limp-reraising with 88 to be more effective, if anything, because real
players do not expect to see this from 88, and they are likely to lay down
overcards against it in a bloated pot, which is a major mistake.
In Turbo, limp-reraising with 77 is fairly costly, a $1.70 difference.
Obviously, the actual EV's depend on the opponents, and sure
you should view the sim with skepticism. However, I believe I can
rationalize these results. Medium pairs do best with either many
opponents or one opponent. Either case is fairly likely if you limp.
If you are raised and everyone else folds, you probably have
the best hand and so you can reraise for value. (You should also
reraise if it would drive out a limper caught in the middle.) Once
the flop comes, it may not be so easy to put in that extra bet
profitably. Medium pairs are both stronger and more versatile than
commonly believed, I believe.
If you limp with 88, are raised and then there are two cold caller
callers, then reraising would likely be very unwise. Don't follow
my recommendations blindly. There are an infinite number of
situations. "Think in terms of your goals," as Jim Geary says.
In my strategy, I suggest limp-reraising with AA, KK, 99, 88, AJs, and
ATs, and half the time with AK, AKs, and AQs. This mixes the hands that
dominate a raiser with the hands that are dominated by a raiser. When
you limp-reraise you could terrorize your opponent into laying down his
AQ (if the flop doesn't hit him) when you hold ATs or 88, which would be
very nice indeed. This is especially true if he has seen you limp-reraise
with aces or kings. It's a bit of a gambit, I admit. And against players
who raise with only their very best hands and/or can't be made to fold
by the river, it would be suicidal.
Overall, the mix of plays I chose is both subtle and evil. :)
> > > In the early days of chess programming, there was a great deal of enthusiasm
> > I know that sims have had troubled histories in chess and backgammon.
> > I believe heads-up poker is a different beast. You simply have to contest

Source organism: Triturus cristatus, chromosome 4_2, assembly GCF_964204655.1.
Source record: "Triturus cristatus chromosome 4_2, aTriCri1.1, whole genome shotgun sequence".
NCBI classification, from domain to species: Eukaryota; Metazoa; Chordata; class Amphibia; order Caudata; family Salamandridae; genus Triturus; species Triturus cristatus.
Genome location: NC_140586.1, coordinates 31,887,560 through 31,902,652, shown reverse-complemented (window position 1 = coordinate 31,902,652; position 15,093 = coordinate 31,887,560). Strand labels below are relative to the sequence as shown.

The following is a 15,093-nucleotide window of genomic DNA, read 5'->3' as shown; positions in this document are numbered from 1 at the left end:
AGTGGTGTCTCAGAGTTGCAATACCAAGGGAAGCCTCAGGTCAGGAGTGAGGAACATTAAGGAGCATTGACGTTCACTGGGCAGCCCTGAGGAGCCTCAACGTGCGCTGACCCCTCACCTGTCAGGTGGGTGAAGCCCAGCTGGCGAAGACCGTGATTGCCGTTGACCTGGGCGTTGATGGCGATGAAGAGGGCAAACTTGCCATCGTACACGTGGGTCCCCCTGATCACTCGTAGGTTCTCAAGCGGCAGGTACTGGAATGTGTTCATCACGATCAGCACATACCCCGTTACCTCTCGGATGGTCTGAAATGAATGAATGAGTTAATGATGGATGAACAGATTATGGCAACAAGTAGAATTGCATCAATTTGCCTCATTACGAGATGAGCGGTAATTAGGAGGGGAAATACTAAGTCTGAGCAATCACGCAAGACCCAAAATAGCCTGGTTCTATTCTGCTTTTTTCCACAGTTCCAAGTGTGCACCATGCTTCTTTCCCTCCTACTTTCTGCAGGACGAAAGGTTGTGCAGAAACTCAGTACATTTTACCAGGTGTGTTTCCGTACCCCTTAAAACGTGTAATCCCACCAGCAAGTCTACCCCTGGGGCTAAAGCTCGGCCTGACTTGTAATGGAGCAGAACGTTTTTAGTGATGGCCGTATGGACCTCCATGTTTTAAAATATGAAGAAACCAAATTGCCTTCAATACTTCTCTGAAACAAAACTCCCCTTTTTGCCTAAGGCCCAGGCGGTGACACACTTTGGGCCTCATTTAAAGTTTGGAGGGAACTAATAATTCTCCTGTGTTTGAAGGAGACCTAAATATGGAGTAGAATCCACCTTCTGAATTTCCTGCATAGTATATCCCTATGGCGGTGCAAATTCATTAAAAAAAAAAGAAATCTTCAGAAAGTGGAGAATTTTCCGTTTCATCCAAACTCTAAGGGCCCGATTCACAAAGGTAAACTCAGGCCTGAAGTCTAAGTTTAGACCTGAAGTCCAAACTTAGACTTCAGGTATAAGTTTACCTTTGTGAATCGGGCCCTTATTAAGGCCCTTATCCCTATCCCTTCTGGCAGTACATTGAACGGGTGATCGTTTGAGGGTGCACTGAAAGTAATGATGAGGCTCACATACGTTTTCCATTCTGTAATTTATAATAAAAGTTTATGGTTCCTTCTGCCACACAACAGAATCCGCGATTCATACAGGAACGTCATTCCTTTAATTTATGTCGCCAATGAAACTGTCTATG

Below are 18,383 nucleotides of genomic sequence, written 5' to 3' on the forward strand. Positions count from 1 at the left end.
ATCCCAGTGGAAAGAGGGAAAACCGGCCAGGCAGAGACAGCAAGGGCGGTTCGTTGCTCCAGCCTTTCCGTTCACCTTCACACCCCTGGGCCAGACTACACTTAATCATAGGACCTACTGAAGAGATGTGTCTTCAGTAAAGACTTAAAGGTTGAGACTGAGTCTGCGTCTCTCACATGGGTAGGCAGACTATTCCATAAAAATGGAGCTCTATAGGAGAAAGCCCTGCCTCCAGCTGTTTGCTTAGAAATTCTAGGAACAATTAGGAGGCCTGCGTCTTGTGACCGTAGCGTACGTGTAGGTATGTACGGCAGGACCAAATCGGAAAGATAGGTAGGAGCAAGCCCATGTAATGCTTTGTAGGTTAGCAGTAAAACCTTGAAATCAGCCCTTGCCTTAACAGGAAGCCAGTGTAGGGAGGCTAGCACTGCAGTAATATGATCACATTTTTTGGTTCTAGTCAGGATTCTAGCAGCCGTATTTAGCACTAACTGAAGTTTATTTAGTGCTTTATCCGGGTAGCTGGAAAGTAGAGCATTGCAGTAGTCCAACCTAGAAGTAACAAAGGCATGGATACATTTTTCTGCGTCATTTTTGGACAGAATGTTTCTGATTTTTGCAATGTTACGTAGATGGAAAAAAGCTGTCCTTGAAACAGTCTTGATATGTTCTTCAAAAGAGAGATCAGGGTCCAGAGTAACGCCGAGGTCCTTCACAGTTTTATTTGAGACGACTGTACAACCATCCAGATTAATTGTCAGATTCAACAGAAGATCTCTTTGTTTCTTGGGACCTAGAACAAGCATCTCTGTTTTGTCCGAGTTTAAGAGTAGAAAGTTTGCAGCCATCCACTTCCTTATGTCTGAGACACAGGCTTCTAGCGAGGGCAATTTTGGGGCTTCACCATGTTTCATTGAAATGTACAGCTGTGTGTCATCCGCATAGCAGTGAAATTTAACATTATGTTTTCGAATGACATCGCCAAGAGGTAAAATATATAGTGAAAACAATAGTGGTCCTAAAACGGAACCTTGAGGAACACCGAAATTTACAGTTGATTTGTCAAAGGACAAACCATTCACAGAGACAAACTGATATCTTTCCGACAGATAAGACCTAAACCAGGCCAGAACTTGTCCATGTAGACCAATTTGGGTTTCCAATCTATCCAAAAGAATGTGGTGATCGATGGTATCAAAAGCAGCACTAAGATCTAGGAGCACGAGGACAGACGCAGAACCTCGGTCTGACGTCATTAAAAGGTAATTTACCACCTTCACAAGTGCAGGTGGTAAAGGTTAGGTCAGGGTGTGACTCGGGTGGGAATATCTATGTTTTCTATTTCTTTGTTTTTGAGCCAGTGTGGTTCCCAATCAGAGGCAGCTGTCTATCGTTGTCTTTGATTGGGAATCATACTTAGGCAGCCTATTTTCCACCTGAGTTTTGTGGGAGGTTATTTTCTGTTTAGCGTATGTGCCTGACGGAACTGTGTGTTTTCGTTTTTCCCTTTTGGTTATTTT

> > the pot any time you have a reasonable hand, and sometimes when you don't.
> > Making good laydowns is a dangerous way to try to win. Raising too much
> > will also make you exploitable. So you're often going to the showdown,
> > you can't get a good read on your opponent, and you can't get too fancy.
> > Basically, playing a good game of heads up hold'em is not nearly so
> > complicated as playing a good game of chess. Good heads up players
> > devastate weak heads up players simply because weak heads up players don't
> > have a clue about how often to contest the pot.
> > Full table tight games play very similarly to heads-up games, since you
> > are usually heads up by the flop.
> I haven't investigated doing sims such as yours with recent versions of
> TTH, but I've played a bit against TTH V3. Does the quality of play of
> the TTH V3 advisors for short handed games have implications for the
> simulation results?
Only for blind stealing/defense situations.
> I ask because I've now played a fair number of
> hands in heads up and three handed games against the TTH advisors 2 and
> 3, and found them to be fairly easily beatable after a pretty short
> period of familiarizing myself with their play. In other words I found
> it rather easy to adapt quickly to the play of the TTH opps, and then
> pretty much crush them, while they apparently cannot (significantly)
> adapt to my play. It wasn't long before I actually had to purposely
> avoid plays that I knew took advantage of typical, rigid TTH patterns in
> order to obtain more realistic "practice". (But lest this be
> interpreted as a slam to the product I should add that TTH does do a
> surprisingly good job. It's well ahead of where the old simulators
> were, and does make you work a bit to beat it. It's just not like facing
> a real life lineup of thinking players.)
Yes. There is one major exploitable "bug" in the short-handed play
with the "adjust to check-raises" flag on. The next version will likely
fix it or maybe there will be a patch.
To a certain extent the simulation results could be swayed by such
holes, but I'm hoping it all sort of evens out. The Turbo players
do not seek out such holes, and, for example, limp-reraising preflop
doesn't seem to have a significant effect on whether one of these
holes will be stumbled into.
> But maybe this doesn't matter. Maybe the important thing is really to
> come up with the appropriate "baseline" strategies with variations to be